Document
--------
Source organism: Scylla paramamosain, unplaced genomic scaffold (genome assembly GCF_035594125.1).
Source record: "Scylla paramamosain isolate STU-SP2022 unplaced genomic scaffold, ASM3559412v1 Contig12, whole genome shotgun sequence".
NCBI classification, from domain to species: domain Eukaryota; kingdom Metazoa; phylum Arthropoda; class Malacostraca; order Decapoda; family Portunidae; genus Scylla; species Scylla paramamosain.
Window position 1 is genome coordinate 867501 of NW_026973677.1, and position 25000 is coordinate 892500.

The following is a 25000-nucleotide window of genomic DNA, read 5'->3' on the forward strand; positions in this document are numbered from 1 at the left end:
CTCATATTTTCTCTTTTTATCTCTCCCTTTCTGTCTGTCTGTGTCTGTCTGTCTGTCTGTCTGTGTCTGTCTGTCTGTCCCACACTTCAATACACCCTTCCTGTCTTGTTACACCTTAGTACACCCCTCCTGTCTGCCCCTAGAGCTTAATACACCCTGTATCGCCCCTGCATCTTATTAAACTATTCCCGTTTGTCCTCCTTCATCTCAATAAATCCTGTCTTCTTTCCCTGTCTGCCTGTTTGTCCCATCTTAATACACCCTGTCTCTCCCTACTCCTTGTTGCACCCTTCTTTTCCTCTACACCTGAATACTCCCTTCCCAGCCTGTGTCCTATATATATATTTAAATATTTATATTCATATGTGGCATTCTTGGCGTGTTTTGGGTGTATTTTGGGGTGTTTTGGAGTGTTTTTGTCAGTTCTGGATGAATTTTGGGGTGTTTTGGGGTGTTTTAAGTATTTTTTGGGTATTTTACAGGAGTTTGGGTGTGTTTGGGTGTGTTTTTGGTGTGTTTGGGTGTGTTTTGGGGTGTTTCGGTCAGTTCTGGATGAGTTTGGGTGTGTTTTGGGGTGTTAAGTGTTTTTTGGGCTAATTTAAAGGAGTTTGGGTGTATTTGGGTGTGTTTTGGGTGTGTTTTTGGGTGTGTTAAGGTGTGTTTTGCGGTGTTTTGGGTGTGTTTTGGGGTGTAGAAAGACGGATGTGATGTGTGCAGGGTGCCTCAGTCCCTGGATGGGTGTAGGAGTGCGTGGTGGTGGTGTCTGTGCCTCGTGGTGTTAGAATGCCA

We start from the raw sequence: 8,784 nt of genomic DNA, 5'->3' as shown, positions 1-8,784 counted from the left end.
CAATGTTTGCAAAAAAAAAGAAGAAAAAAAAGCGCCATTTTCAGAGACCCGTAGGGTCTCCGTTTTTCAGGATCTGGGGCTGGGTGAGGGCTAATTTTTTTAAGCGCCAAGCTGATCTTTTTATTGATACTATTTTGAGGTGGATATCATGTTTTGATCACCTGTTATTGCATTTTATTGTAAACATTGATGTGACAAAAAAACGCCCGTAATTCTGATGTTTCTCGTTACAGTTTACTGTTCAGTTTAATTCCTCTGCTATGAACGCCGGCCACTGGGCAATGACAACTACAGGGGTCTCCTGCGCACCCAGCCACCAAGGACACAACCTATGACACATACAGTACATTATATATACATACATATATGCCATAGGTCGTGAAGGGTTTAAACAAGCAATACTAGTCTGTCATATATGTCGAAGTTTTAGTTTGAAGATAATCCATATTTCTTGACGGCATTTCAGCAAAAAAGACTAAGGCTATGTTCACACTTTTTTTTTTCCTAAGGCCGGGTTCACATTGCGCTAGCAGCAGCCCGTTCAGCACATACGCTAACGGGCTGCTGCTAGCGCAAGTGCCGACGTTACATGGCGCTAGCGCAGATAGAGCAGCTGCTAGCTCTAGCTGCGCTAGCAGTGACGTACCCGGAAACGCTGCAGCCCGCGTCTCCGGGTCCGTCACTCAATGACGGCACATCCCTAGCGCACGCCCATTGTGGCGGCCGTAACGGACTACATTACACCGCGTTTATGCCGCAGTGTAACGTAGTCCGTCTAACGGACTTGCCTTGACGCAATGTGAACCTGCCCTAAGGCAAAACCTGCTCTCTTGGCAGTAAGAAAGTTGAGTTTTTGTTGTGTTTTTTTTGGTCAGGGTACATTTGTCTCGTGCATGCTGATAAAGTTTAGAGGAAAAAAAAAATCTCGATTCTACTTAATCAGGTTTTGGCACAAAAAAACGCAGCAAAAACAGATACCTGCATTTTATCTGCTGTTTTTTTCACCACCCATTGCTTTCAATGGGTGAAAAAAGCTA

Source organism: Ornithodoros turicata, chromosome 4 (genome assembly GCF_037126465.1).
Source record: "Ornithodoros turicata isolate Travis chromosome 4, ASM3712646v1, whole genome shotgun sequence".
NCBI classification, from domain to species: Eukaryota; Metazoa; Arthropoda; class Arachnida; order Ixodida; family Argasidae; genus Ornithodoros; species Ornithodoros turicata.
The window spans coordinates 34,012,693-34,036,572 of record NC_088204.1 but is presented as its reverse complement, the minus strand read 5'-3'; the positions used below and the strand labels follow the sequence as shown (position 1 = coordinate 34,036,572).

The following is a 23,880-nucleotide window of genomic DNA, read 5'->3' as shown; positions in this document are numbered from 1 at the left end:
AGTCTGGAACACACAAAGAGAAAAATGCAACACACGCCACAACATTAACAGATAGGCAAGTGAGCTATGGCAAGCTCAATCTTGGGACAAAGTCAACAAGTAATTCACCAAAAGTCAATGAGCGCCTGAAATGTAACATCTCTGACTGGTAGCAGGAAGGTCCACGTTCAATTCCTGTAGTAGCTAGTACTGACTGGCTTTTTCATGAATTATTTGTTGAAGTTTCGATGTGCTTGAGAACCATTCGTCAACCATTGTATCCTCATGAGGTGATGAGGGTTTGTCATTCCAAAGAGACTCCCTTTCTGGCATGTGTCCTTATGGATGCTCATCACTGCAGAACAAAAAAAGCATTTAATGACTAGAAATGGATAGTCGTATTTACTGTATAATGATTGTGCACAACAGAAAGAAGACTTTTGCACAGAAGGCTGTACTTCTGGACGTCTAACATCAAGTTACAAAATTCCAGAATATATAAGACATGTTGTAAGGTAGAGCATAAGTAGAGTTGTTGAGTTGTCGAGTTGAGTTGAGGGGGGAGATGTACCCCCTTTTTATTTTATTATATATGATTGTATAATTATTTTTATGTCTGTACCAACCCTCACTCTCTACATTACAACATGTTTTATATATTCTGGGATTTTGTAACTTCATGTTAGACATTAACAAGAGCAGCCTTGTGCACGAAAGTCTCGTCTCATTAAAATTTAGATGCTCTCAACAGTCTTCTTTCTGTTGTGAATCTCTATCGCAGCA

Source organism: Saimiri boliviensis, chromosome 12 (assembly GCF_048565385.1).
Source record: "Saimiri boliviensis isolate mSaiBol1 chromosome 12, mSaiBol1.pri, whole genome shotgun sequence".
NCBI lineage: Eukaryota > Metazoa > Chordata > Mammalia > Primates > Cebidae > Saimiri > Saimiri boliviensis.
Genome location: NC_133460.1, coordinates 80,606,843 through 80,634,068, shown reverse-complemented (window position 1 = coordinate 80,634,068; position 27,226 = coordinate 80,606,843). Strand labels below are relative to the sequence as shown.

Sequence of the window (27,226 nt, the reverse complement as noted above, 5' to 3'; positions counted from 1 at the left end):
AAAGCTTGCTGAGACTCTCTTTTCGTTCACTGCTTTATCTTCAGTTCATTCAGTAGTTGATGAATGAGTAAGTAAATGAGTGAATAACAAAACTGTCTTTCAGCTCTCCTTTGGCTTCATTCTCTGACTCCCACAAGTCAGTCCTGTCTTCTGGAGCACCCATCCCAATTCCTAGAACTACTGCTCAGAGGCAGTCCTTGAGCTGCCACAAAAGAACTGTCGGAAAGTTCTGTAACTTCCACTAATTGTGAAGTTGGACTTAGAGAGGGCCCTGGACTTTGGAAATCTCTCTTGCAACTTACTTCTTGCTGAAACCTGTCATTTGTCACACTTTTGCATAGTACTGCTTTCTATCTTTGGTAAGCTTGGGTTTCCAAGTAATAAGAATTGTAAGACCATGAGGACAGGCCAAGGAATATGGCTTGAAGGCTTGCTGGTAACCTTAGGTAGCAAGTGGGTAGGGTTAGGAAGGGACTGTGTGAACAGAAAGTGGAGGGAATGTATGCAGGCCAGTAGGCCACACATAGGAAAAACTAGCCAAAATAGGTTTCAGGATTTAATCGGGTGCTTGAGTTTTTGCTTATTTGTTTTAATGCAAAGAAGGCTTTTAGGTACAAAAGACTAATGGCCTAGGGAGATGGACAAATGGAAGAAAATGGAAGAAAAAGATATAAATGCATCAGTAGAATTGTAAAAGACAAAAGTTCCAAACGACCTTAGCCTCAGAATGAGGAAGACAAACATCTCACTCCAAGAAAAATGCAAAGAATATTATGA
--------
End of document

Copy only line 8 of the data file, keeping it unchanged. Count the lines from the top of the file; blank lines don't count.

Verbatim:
CAATGTTTGCAAAAAAAAAGAAGAAAAAAAAGCGCCATTTTCAGAGACCCGTAGGGTCTCCGTTTTTCAGGATCTGGGGCTGGGTGAGGGCTAATTTTTTTAAGCGCCAAGCTGATCTTTTTATTGATACTATTTTGAGGTGGATATCATGTTTTGATCACCTGTTATTGCATTTTATTGTAAACATTGATGTGACAAAAAAACGCCCGTAATTCTGATGTTTCTCGTTACAGTTTACTGTTCAGTTTAATTCCTCTGCTATGAACGCCGGCCACTGGGCAATGACAACTACAGGGGTCTCCTGCGCACCCAGCCACCAAGGACACAACCTATGACACATACAGTACATTATATATACATACATATATGCCATAGGTCGTGAAGGGTTTAAACAAGCAATACTAGTCTGTCATATATGTCGAAGTTTTAGTTTGAAGATAATCCATATTTCTTGACGGCATTTCAGCAAAAAAGACTAAGGCTATGTTCACACTTTTTTTTTTCCTAAGGCCGGGTTCACATTGCGCTAGCAGCAGCCCGTTCAGCACATACGCTAACGGGCTGCTGCTAGCGCAAGTGCCGACGTTACATGGCGCTAGCGCAGATAGAGCAGCTGCTAGCTCTAGCTGCGCTAGCAGTGACGTACCCGGAAACGCTGCAGCCCGCGTCTCCGGGTCCGTCACTCAATGACGGCACATCCCTAGCGCACGCCCATTGTGGCGGCCGTAACGGACTACATTACACCGCGTTTATGCCGCAGTGTAACGTAGTCCGTCTAACGGACTTGCCTTGACGCAATGTGAACCTGCCCTAAGGCAAAACCTGCTCTCTTGGCAGTAAGAAAGTTGAGTTTTTGTTGTGTTTTTTTTGGTCAGGGTACATTTGTCTCGTGCATGCTGATAAAGTTTAGAGGAAAAAAAAAATCTCGATTCTACTTAATCAGGTTTTGGCACAAAAAAACGCAGCAAAAACAGATACCTGCATTTTATCTGCTGTTTTTTTCACCACCCATTGCTTTCAATGGGTGAAAAAAGCTA